MJB
06-08-2011, 09:45 AM
First question, have you tried a different mower next to the MRI trailer?

My crews and I have mowed next to MRI trailers for years with a myriad of different powered mowers and have yet to experience the problem you indicate.

Could be a weakening coil/ignition system on your mower, particularly if it has a number of hours on it. The idea being with the weakened ignition system whatever field is being emitted by the trailer may distort the coil.

Not yet. I got it running long enough to finish that job. Now it won't run. You may be right about the coil. It doesn't effect it while it's running, only after I shut it down . I'm dropping it off at the dealer today.

MJB
06-08-2011, 09:50 AM
Correct me if I'm wrong, but don't fuel solenoids work on a magnetic principle-electicity being passed through a coil to operate a valve? How about oil level cut out switches? Does your honda have a fuel solenoid? It seems entirley possible that the field from a trailered MRI unit could disrupt small magnetic fields in the vicinity outside the trailer. This is why pumps and electromechanical devices are not allowed within the MRI suite. If an MRI can turn floor buffers and oxygen or helium cylinders into missiles, I too, imagine it could affect your mower. I have posed your question about mri trailers via an e-mail to an architect involved in the design, planning and construction of MRI suites and will report back with the answer if/when I receive it.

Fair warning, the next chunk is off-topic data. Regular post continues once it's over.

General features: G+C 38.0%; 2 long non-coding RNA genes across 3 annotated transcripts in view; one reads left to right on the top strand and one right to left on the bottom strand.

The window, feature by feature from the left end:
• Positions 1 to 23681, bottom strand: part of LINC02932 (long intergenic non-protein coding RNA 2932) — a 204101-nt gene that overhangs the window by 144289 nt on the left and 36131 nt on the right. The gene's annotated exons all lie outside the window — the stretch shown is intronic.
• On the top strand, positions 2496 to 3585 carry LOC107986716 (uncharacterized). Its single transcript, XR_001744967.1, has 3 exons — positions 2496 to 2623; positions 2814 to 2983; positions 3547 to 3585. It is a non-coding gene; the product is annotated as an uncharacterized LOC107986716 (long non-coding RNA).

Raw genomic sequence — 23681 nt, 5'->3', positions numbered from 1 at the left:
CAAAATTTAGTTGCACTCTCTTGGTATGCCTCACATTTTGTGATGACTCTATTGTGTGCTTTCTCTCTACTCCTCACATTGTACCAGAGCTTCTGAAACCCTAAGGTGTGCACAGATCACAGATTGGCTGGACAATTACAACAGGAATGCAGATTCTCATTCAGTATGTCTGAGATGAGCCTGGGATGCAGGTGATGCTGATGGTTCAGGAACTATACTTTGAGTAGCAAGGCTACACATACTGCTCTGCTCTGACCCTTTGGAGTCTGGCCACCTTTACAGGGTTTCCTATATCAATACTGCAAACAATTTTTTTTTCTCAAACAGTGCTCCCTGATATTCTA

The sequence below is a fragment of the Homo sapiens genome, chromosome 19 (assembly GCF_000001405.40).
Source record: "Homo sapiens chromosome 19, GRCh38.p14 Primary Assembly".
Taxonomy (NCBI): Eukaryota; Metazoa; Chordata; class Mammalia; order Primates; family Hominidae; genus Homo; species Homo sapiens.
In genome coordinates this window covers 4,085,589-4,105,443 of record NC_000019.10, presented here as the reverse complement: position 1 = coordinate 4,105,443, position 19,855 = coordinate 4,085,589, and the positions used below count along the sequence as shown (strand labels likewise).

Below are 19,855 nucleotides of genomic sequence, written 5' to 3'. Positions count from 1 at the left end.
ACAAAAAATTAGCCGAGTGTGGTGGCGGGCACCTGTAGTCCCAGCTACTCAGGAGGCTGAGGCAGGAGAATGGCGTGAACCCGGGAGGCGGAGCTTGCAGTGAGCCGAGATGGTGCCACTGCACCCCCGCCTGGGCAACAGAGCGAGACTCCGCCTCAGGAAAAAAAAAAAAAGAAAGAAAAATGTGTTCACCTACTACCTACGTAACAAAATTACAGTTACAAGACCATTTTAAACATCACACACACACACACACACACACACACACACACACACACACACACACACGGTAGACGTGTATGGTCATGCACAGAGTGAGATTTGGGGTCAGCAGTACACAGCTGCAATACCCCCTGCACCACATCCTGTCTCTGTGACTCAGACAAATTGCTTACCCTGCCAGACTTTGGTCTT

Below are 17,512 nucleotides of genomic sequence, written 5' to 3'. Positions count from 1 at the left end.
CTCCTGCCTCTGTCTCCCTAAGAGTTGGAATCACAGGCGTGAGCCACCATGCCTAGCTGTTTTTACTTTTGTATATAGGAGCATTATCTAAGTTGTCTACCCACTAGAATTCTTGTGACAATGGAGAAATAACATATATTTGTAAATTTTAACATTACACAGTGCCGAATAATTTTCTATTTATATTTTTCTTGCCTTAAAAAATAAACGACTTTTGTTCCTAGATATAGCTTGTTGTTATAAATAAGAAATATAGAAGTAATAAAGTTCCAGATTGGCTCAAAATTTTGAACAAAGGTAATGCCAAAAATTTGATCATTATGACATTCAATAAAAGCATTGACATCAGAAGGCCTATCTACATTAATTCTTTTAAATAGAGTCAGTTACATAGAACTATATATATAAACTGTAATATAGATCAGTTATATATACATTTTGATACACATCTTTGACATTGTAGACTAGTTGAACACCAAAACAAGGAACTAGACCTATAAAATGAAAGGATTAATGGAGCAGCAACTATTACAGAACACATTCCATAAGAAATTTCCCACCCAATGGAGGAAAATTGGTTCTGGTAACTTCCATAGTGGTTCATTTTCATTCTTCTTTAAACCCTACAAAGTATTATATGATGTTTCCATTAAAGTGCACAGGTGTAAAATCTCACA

It's just a 21" self propelled walk behind lawn mower. The engine doesn't cut off while mowing at all. I'm thinking it acts like the coil is failing. This has happened 3 weeks in a row in the same spot. Only this week even after bringing it home it won't run right. So could that magnetic field effect the coil?

jsf343
06-08-2011, 10:12 AM
scary. I think I would be more worried to what it could be doing to you or or health than the mower.

Although the mower acting that way is very interesting. You may try calling Honda directly and talking witth them about it, I am pretty sure someone would have an answer, seems odd for sure. I would love to hear more on this one.

44DCNF
06-08-2011, 11:05 AM
Here is the reply I received from Mr. Gilk (who replied very promptly I might add).

Thank You kindly, Mr. Gilk!

I've highlighted an interesting point he also makes in the reverse as to how mowers may impact MRI's.

"To the question...


I read the thread online and this is intriguing...


First, nearly all MRI scanners are 'always on' scanners. There are certain elements that only come on during the 'picture taking' process, but the magnetic field isn't one of them. The magnetic field remains on 24 / 7 for most MRIs (trailer-based MRI's are one of the rare exceptions where they may 'ramp it down' to move it, bringing it 'up to field' shortly after it's parked).